Gus cooked beans and bacon over the campfire and brought a plate over for Elizabeth.
“It ain’t much, ma’am,” he said apologetically, “but it’s all we’ve got. I sure do wish I
could make you some biscuits to go with that.”
“No thank you, I couldn’t possibly…” she stopped when she saw the crestfallen look on
the boy’s face. “Oh, well maybe just a little.” After a few bites, she looked up and smiled.
“This is really very good. How did you learn to cook so well?”
“Oh, my ma taught me. After my pa left, it was just me and her, so I learned to
everything around the farm.”
“Well, I better see if anyone else is hungry.” Gus went back to his campfire and ladled
some beans into tin cups for the others.
Elizabeth looked at her husband sadly and shook her head. “I don’t understand, John,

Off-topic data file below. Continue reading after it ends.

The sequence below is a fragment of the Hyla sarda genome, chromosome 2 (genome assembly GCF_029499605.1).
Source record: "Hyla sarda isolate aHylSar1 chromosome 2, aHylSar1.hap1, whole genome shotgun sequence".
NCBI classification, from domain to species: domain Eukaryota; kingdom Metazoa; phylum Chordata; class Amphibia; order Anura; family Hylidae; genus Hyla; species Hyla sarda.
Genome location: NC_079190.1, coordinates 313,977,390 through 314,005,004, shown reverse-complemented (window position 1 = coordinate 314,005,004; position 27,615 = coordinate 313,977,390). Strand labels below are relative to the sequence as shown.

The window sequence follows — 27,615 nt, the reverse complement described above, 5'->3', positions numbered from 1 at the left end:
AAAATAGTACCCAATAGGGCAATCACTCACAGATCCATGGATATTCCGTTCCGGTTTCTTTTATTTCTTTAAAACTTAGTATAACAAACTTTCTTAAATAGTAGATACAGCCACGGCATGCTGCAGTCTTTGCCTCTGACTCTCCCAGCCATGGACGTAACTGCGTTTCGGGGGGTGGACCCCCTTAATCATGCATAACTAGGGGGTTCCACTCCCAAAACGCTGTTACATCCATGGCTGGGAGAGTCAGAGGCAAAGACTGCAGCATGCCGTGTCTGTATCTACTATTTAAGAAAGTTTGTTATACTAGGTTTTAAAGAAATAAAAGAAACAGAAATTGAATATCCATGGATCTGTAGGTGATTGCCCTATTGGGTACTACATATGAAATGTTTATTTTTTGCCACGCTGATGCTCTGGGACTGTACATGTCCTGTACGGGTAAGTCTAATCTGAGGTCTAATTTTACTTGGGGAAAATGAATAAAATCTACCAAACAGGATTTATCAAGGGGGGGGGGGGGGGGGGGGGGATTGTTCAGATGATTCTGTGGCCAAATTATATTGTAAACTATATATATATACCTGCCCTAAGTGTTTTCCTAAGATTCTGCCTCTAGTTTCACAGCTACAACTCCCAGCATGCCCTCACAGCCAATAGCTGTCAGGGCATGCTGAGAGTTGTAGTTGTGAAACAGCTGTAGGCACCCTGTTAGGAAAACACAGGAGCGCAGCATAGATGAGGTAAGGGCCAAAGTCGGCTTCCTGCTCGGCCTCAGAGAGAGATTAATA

how that nice young boy can be an outlaw.”
“Well he is, Beth. He’s riding with Mason and Parrado and they’re two of the meanest
“You know them?”
“I’ve never seen them before, but I’ve heard about them. They’ve been causing trouble
on both sides of the border for years—cattle rustling and holdups mostly.”
Elizabeth shuddered. “It’s a cold night,” she said quickly, not wanting her husband to
know how frightened she was.
“Yes, it is,” he said, wrapping his coat around her.
Heyes and Curry sat apart from the others and weighed their options.
“What do you think about trying to make a run for it in the dark?” Curry asked.
“Mason’s men would hear the horses, we’d never make it.”
“Yeah, I don’t really like that idea either,” Curry mused.
“I think we should ride out with Mason. I can keep on his good side long enough to buy
us some time until we can get away,” Heyes suggested.
“What about siding with the soldiers and overpowering them here in the rocks? You
know that’s what they’re planning,” Curry said, glancing over at the three men huddled
not far away.
“Kid, I didn’t want to worry you, but I think I’ve run into him before.” Heyes admitted.
“Worry me? Oh, well that’s mighty thoughtful of you, ‘cause up ‘til now I wasn’t